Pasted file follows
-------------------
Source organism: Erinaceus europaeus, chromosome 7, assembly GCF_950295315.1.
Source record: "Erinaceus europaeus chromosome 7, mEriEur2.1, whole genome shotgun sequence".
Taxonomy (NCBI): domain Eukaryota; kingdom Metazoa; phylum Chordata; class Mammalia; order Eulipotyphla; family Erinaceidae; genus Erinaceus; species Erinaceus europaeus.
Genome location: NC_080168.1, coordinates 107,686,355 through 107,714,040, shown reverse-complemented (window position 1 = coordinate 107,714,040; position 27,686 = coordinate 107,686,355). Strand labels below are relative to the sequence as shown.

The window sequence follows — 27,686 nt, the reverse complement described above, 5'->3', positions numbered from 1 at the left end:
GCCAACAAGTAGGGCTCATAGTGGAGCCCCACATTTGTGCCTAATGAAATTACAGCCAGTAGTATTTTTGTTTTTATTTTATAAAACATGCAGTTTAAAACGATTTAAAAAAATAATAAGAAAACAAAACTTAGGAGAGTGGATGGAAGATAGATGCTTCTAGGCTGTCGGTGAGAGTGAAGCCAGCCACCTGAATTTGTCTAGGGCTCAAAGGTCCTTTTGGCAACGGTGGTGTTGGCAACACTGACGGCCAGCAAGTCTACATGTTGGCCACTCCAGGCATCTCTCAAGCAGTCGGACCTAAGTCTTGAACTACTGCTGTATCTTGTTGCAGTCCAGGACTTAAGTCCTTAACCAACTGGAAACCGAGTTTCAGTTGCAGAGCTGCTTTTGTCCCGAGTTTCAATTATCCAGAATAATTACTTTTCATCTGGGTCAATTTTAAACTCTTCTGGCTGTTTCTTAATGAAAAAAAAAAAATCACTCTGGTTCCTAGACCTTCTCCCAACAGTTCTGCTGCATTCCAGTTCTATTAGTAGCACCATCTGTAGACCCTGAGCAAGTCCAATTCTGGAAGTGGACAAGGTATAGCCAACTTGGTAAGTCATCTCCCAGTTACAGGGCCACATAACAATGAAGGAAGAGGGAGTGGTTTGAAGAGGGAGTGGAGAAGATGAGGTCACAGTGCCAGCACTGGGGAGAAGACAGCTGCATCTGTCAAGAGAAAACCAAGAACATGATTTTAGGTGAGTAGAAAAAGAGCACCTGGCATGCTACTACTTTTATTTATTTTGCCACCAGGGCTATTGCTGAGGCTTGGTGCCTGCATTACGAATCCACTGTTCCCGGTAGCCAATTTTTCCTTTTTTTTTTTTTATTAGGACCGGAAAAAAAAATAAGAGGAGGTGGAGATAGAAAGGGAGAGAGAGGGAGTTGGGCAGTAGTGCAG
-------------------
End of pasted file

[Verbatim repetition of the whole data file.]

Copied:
Source organism: Erinaceus europaeus, chromosome 7, assembly GCF_950295315.1.
Source record: "Erinaceus europaeus chromosome 7, mEriEur2.1, whole genome shotgun sequence".
Taxonomy (NCBI): domain Eukaryota; kingdom Metazoa; phylum Chordata; class Mammalia; order Eulipotyphla; family Erinaceidae; genus Erinaceus; species Erinaceus europaeus.
Genome location: NC_080168.1, coordinates 107,686,355 through 107,714,040, shown reverse-complemented (window position 1 = coordinate 107,714,040; position 27,686 = coordinate 107,686,355). Strand labels below are relative to the sequence as shown.

The window sequence follows — 27,686 nt, the reverse complement described above, 5'->3', positions numbered from 1 at the left end:
GCCAACAAGTAGGGCTCATAGTGGAGCCCCACATTTGTGCCTAATGAAATTACAGCCAGTAGTATTTTTGTTTTTATTTTATAAAACATGCAGTTTAAAACGATTTAAAAAAATAATAAGAAAACAAAACTTAGGAGAGTGGATGGAAGATAGATGCTTCTAGGCTGTCGGTGAGAGTGAAGCCAGCCACCTGAATTTGTCTAGGGCTCAAAGGTCCTTTTGGCAACGGTGGTGTTGGCAACACTGACGGCCAGCAAGTCTACATGTTGGCCACTCCAGGCATCTCTCAAGCAGTCGGACCTAAGTCTTGAACTACTGCTGTATCTTGTTGCAGTCCAGGACTTAAGTCCTTAACCAACTGGAAACCGAGTTTCAGTTGCAGAGCTGCTTTTGTCCCGAGTTTCAATTATCCAGAATAATTACTTTTCATCTGGGTCAATTTTAAACTCTTCTGGCTGTTTCTTAATGAAAAAAAAAAAATCACTCTGGTTCCTAGACCTTCTCCCAACAGTTCTGCTGCATTCCAGTTCTATTAGTAGCACCATCTGTAGACCCTGAGCAAGTCCAATTCTGGAAGTGGACAAGGTATAGCCAACTTGGTAAGTCATCTCCCAGTTACAGGGCCACATAACAATGAAGGAAGAGGGAGTGGTTTGAAGAGGGAGTGGAGAAGATGAGGTCACAGTGCCAGCACTGGGGAGAAGACAGCTGCATCTGTCAAGAGAAAACCAAGAACATGATTTTAGGTGAGTAGAAAAAGAGCACCTGGCATGCTACTACTTTTATTTATTTTGCCACCAGGGCTATTGCTGAGGCTTGGTGCCTGCATTACGAATCCACTGTTCCCGGTAGCCAATTTTTCCTTTTTTTTTTTTTATTAGGACCGGAAAAAAAAATAAGAGGAGGTGGAGATAGAAAGGGAGAGAGAGGGAGTTGGGCAGTAGTGCAG